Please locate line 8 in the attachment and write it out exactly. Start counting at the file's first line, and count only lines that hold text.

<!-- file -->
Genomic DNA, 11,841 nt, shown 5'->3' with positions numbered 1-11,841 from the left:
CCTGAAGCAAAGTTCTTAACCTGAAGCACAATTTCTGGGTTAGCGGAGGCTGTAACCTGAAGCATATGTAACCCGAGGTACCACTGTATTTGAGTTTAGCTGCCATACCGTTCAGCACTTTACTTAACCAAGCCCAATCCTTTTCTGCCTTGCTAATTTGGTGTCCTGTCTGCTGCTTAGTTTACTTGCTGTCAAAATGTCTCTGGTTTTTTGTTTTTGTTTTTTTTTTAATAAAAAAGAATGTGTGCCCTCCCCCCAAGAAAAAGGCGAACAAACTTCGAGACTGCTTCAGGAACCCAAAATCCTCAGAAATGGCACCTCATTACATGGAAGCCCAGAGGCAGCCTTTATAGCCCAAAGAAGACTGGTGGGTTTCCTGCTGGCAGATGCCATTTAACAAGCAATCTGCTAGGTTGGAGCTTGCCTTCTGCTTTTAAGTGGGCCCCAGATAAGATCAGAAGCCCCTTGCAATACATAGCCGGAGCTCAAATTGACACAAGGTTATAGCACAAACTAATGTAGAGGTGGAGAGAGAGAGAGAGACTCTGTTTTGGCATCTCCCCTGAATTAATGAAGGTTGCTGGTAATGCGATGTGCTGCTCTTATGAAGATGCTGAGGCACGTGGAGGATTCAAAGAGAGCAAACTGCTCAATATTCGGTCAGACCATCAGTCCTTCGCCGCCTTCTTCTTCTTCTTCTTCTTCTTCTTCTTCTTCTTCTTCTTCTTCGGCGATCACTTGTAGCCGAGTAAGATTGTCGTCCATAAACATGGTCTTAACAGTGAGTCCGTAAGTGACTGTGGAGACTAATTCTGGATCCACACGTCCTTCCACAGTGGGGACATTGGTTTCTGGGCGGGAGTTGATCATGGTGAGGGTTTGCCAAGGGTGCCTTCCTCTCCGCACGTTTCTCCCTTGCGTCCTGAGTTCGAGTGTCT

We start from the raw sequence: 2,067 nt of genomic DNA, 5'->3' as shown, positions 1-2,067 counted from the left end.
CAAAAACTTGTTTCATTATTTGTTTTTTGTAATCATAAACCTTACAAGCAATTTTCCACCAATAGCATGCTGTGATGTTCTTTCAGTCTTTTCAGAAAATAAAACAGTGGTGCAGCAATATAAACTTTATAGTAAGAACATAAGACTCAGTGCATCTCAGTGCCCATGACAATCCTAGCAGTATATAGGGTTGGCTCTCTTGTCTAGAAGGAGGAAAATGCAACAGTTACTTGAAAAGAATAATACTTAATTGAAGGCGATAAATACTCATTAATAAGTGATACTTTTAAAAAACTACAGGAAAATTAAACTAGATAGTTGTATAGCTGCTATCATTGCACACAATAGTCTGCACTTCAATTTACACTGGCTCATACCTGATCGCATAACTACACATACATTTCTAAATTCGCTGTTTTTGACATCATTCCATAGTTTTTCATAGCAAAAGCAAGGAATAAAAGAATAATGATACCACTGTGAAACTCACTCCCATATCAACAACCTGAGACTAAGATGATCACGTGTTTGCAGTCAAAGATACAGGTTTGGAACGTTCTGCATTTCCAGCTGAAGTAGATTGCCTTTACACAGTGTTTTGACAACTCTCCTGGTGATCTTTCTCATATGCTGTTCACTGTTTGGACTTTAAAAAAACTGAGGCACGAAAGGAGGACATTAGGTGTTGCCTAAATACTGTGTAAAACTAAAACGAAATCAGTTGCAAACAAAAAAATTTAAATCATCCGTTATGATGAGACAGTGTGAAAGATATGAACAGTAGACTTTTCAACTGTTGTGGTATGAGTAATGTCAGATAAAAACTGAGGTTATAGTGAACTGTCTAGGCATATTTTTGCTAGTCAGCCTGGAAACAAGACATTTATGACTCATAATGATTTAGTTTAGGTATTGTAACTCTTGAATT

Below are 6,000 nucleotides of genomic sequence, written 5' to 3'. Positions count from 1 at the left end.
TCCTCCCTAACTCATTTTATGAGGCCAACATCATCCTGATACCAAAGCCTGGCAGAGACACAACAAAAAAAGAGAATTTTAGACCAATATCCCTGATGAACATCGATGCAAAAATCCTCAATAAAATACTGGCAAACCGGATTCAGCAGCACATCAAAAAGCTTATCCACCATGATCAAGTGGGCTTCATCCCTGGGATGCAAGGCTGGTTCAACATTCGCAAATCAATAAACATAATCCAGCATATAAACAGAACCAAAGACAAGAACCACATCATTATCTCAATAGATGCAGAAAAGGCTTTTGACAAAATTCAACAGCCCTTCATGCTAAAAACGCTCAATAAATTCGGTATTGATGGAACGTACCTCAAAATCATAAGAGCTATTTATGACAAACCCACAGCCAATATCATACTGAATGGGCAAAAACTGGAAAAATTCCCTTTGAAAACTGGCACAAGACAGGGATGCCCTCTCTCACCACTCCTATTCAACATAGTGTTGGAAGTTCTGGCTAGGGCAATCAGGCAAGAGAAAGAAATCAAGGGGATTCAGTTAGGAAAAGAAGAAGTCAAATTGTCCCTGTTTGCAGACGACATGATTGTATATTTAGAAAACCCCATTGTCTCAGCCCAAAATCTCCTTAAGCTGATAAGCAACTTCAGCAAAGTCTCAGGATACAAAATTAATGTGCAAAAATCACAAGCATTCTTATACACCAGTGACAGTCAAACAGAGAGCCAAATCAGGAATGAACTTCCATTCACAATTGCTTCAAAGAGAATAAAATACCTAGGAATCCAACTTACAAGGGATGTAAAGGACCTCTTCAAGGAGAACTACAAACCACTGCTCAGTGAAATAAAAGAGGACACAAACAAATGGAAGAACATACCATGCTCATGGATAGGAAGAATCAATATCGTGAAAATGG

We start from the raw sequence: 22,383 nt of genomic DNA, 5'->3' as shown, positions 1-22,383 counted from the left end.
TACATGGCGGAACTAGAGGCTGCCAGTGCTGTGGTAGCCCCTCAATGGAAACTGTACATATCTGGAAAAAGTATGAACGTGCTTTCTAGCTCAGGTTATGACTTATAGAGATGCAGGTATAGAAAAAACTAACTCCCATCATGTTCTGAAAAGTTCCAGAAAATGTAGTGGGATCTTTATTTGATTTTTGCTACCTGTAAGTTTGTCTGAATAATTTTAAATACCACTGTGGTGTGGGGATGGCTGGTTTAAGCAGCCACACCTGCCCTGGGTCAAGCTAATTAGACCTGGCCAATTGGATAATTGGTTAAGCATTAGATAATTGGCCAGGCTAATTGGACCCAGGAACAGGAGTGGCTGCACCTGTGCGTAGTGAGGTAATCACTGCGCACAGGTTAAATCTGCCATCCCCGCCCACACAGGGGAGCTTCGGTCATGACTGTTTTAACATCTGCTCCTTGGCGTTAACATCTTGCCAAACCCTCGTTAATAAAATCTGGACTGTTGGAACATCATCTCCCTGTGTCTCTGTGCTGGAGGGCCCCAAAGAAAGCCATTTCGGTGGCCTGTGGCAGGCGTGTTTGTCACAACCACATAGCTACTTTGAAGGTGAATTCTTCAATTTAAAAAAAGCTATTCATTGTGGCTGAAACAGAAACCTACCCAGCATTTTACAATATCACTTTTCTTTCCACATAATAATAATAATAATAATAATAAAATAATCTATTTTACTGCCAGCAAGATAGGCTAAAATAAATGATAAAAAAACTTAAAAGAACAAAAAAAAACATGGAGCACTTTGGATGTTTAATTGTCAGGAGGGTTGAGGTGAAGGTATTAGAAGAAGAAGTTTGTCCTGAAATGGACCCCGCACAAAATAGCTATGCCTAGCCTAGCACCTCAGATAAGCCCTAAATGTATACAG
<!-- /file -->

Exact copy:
TACATGGCGGAACTAGAGGCTGCCAGTGCTGTGGTAGCCCCTCAATGGAAACTGTACATATCTGGAAAAAGTATGAACGTGCTTTCTAGCTCAGGTTATGACTTATAGAGATGCAGGTATAGAAAAAACTAACTCCCATCATGTTCTGAAAAGTTCCAGAAAATGTAGTGGGATCTTTATTTGATTTTTGCTACCTGTAAGTTTGTCTGAATAATTTTAAATACCACTGTGGTGTGGGGATGGCTGGTTTAAGCAGCCACACCTGCCCTGGGTCAAGCTAATTAGACCTGGCCAATTGGATAATTGGTTAAGCATTAGATAATTGGCCAGGCTAATTGGACCCAGGAACAGGAGTGGCTGCACCTGTGCGTAGTGAGGTAATCACTGCGCACAGGTTAAATCTGCCATCCCCGCCCACACAGGGGAGCTTCGGTCATGACTGTTTTAACATCTGCTCCTTGGCGTTAACATCTTGCCAAACCCTCGTTAATAAAATCTGGACTGTTGGAACATCATCTCCCTGTGTCTCTGTGCTGGAGGGCCCCAAAGAAAGCCATTTCGGTGGCCTGTGGCAGGCGTGTTTGTCACAACCACATAGCTACTTTGAAGGTGAATTCTTCAATTTAAAAAAAGCTATTCATTGTGGCTGAAACAGAAACCTACCCAGCATTTTACAATATCACTTTTCTTTCCACATAATAATAATAATAATAATAATAAAATAATCTATTTTACTGCCAGCAAGATAGGCTAAAATAAATGATAAAAAAACTTAAAAGAACAAAAAAAAACATGGAGCACTTTGGATGTTTAATTGTCAGGAGGGTTGAGGTGAAGGTATTAGAAGAAGAAGTTTGTCCTGAAATGGACCCCGCACAAAATAGCTATGCCTAGCCTAGCACCTCAGATAAGCCCTAAATGTATACAG